• 1000 mA using V(USB) and GND Pins for Recharging, using a dummy USB that connects the Data Lines together (Green and White).

1.3.1-rc.1+ change to Boron solar charging (via VUSB) behavior
#33

Very nice, thank you for doing all that and posting. My application is going to be using the VUSB/GND pins to power the Boron, as we have a secondary PCB that will be used and the boron seated on that via the header pins. Basically something like this: https://store.ncd.io/product/feather-screw-terminal-for-particle-and-feather-modules/ but a modified version to include the INA226 we were testing with earlier to be able to track the input current. I guess we could power directly to the microusb port, but we’d lose that.

So right now the plan is just to buy some of these: https://www.amazon.com/gp/product/B07DWN9GNF/ref=ppx_od_dt_b_asin_title_s00?ie=UTF8&psc=1 and solder the data pins together and pop them into the boron microusb port.

I’m not sure if it would be possible to fix this via firmware, or if it would require a hardware change on the boron. For all I know this is a ‘feature’, although I can’t imagine the rationale behind that and why you’d want to artificially limit the input current via the header pins. Seems like a small design flaw. Hopefully one that can be fixed via software, but in the meantime, a 50 cent microusb connector and a blob of solder will be my solution. :-/


#34

I just measured the current through the Li-Po wire when using the NCD board you referenced.
Using pmic.setInputVoltageLimit(4840); since the NCD board maintains 5V to V(USB) :
The Source is 12V input to NCD board.

  • 530 mA into the Li-Po
  • 1030 mA into the Li-Po with USB Data wires connected and reboot.

#35

FYI, looking at the schematic, there’s a diode from the USB connector’s power pin to Vin, which is what goes into the PMIC (Vbus pin). The Vusb connector pin is the same as Vin, i.e., it doesn’t go through a diode to reach the PMIC (Vbus pin). The schematic doesn’t say what kind of diode, but it’s not a shottky symbol, so I suspect that explains the 0.5V-0.8V drop observed by @Rftop, specifically between what he labeled as V(PSU) vs V(USB).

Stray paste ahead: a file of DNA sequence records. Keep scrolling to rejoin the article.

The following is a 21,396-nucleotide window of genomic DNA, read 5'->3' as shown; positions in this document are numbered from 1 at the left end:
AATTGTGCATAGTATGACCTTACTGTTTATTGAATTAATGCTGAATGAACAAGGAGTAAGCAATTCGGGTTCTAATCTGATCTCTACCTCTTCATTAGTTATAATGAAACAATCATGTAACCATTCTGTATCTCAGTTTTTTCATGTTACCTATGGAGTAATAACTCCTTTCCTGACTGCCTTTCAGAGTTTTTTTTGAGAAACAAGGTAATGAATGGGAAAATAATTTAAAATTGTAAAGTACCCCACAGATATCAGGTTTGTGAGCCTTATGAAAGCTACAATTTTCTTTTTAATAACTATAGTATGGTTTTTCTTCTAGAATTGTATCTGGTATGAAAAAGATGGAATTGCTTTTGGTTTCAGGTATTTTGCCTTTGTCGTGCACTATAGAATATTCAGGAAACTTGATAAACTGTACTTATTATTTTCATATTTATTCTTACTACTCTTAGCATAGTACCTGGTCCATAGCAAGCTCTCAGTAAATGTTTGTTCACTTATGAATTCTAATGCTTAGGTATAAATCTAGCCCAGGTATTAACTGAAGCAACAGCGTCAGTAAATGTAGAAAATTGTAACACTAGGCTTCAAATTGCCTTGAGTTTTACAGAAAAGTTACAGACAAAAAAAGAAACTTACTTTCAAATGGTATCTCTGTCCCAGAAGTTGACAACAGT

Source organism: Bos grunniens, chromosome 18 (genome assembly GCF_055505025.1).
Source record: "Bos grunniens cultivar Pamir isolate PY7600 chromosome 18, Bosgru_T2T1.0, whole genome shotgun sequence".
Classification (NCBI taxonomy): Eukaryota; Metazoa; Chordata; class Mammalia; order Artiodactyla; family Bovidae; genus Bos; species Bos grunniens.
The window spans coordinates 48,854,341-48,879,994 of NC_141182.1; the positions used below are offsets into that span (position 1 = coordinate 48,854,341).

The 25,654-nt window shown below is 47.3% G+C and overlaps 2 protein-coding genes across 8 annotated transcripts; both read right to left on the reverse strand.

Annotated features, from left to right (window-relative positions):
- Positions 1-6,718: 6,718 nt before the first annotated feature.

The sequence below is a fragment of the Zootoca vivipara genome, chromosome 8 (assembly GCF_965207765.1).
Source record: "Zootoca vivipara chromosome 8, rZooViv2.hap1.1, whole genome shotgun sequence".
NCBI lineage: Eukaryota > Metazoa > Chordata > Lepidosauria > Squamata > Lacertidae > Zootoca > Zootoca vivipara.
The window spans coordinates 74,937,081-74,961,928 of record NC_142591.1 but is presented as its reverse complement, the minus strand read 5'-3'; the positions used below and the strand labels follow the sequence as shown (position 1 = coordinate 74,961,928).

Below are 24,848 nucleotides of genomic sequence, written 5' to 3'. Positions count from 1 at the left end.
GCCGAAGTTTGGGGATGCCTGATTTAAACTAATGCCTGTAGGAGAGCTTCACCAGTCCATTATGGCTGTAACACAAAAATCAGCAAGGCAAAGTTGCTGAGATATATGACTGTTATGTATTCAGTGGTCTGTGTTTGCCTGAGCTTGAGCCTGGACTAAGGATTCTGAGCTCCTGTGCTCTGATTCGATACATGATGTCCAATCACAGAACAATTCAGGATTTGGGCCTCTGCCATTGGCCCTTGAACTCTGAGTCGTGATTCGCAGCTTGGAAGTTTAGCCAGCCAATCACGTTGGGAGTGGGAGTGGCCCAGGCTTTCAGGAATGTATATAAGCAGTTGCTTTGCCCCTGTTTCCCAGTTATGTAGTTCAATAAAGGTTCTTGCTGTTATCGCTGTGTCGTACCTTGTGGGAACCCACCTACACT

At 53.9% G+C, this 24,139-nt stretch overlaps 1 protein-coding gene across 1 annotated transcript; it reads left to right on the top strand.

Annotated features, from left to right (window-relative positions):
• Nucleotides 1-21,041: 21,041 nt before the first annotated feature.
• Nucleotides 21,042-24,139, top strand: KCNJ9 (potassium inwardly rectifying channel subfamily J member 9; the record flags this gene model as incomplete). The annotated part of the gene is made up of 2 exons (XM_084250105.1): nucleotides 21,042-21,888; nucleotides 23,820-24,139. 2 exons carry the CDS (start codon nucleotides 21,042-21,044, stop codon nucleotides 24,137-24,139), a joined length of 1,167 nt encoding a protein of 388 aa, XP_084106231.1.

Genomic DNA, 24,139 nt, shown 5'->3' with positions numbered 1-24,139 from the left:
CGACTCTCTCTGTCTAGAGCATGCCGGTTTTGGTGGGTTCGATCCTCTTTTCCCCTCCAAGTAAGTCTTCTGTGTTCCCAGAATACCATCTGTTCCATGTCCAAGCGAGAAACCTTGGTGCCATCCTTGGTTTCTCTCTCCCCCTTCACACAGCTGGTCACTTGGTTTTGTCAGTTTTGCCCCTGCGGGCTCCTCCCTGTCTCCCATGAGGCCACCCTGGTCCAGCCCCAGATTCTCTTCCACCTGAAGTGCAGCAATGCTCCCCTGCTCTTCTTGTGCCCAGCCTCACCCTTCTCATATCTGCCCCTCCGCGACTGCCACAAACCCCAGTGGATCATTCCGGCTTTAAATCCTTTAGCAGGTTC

Something that strikes me as interesting from the datasheet is:

The bq24195L, bq24195 follows battery charging specification 1.2 (bc1.2) to detect input source through USB D+/D– lines. After the input current limit detection is done, the host can write to REG00[2:0] to change the input current limit.

The interesting part being the “after…”. This implies there’s a way to override what it detects.

Another option could be to program the D+/D- pins on the nRF to be outputs and to game the detection that way. I believe that would require setting D+ LOW and D- HIGH.

Yet another thing that came up above is the external resistor on the ILIM pin that sets the input current limit. The datasheet says:

The actual input current limit is the lower value between ILIM setting and register setting (REG00[2:0]).

The schematic shows a 333Ohm resistor, which sets a limit of (1V/333Ohm)*530 = 1.6A


#36

@tve - thanks for the info – correct me if I’m wrong but I don’t believe the D+/D- lines actually go to the BQ chip, I think they go to the nRF directly (and are then maybe connected to the bq from there – not sure)?

In terms of setting it after, we’ve tried changing the settings after a delay, as well as part of the loop and not just in setup, doesn’t seem to make a difference, and yes you’re correct it is maxed out at 1.6A regardless.

Another option could be to program the D+/D- pins on the nRF to be outputs and to game the detection that way. I believe that would require setting D+ LOW and D- HIGH.

Any idea how to do this? I’d give it a try. Currently my microusb connector w/ solder blob works but it’s kind of ugly.


#37

They do. Pins 2&3.


#38

This is the response I finally got after weeks from Particle Support:

I tested on the Boron as well, and the results were the same as the E series, which is not surprising.

I was unable to get an actual charge current of more than 500 mA as measured by the current going into VUSB, regardless of the settings.

So, it seems there is no resolution there.


#39

Woo! https://github.com/particle-iot/device-os/pull/1846


#40

On the Boron I was seeing 800mA during Charging when the USB voltage was 5.45v. The higher voltage seems to increase charging current.